Select your localized edition:

Close ×

More Ways to Connect

Discover one of our 28 local entrepreneurial communities »

Be the first to know as we launch in new countries and markets around the globe.

Interested in bringing MIT Technology Review to your local market?

MIT Technology ReviewMIT Technology Review - logo

 

Unsupported browser: Your browser does not meet modern web standards. See how it scores »

{ action.text }

In the last decade, antibody-based drugs have provided treatments for allergies, infectious diseases, cancers, and autoimmune diseases such as rheumatoid arthritis. But antibodies are large molecules, expensive to manufacture and tricky to maintain, requiring refrigerated storage. And extensive patent protections tie the hands of drug companies that want to expand their use.

Now researchers at biotech startup Avidia, in Mountain View, CA, have engineered a new class of proteins they call “avimers,” which the company says are easier to make and store – and require fewer lawyers to bring to market. Avidia scientists have shown that an avimer designed to inhibit human interleukin-6 (IL-6) – a protein implicated in rheumatoid arthritis and Crohn’s disease – works in mice. Avidia plans to move the avimer into human trials later this year.

Avimers derive from a related group of about 200 human-protein subunits. In the body, collections of these subunits fit together like Legos to form proteins that bind to small molecules and other proteins – exactly what any drug must do. Avidia scientists have varied the molecules’ building blocks to create a vast “library” of more than 100 million billion subunits. Linking together differing numbers and types of the variants “allows you to engineer proteins with a desired specificity for a target and to get very high affinities,” says George Georgiou, a protein engineer at the University of Texas at Austin.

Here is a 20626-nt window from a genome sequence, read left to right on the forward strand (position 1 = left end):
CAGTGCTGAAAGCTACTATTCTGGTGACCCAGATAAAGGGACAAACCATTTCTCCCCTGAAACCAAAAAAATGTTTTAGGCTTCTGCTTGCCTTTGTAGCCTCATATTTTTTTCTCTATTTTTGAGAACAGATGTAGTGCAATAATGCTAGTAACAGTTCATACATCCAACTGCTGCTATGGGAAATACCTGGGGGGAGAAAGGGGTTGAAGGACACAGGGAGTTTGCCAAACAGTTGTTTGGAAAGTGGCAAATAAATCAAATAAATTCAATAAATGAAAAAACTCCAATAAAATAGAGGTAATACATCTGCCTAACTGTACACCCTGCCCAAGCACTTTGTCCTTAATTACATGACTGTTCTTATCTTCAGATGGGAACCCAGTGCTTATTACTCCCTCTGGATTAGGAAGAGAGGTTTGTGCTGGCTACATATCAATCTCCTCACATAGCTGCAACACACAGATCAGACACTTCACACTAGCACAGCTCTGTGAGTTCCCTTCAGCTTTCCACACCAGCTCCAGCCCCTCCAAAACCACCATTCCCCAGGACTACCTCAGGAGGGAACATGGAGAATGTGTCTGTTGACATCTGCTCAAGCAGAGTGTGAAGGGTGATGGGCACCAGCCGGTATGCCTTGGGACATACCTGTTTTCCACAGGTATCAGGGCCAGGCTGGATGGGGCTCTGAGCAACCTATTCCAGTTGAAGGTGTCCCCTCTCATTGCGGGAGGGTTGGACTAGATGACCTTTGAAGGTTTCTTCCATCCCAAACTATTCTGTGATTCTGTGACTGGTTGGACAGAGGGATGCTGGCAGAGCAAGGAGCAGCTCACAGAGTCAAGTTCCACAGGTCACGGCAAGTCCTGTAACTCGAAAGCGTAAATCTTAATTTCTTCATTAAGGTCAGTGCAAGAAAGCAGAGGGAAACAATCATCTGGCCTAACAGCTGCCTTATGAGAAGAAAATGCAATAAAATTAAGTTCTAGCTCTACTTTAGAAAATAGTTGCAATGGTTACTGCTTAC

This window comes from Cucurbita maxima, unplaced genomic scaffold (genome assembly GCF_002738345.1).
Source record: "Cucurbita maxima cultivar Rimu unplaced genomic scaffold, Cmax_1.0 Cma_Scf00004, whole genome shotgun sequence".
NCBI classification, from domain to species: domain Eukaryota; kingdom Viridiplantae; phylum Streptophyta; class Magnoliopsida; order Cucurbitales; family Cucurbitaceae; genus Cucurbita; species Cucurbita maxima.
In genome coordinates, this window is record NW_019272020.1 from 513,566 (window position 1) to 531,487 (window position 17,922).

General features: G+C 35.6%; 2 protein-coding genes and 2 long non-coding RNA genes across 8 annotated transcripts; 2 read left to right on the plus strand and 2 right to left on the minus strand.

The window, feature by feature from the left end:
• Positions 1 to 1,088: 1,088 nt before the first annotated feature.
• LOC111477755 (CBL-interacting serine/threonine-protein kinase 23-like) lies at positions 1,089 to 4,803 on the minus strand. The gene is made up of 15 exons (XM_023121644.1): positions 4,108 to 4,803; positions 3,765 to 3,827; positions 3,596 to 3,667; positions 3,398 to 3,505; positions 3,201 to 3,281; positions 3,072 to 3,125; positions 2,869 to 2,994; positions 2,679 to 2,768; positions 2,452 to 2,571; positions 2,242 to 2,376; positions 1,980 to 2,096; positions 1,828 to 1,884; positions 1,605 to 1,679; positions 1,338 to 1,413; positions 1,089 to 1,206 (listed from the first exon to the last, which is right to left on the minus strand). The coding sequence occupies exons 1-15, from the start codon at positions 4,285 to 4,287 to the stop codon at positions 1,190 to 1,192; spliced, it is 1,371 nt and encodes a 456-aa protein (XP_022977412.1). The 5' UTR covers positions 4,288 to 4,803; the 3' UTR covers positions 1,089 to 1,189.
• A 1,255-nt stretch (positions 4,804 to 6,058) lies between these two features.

Avidia scientists say they can design molecules to either inhibit or activate their targets and perhaps even bind to multiple targets simultaneously. Josh Silverman, an Avidia senior scientist, says the company’s initial sights are on drugs for cancers and autoimmune diseases.

0 comments about this story. Start the discussion »

Tagged: Biomedicine

Reprints and Permissions | Send feedback to the editor

From the Archives

Close

Introducing MIT Technology Review Insider.

Already a Magazine subscriber?

You're automatically an Insider. It's easy to activate or upgrade your account.

Activate Your Account

Become an Insider

It's the new way to subscribe. Get even more of the tech news, research, and discoveries you crave.

Sign Up

Learn More

Find out why MIT Technology Review Insider is for you and explore your options.

Show Me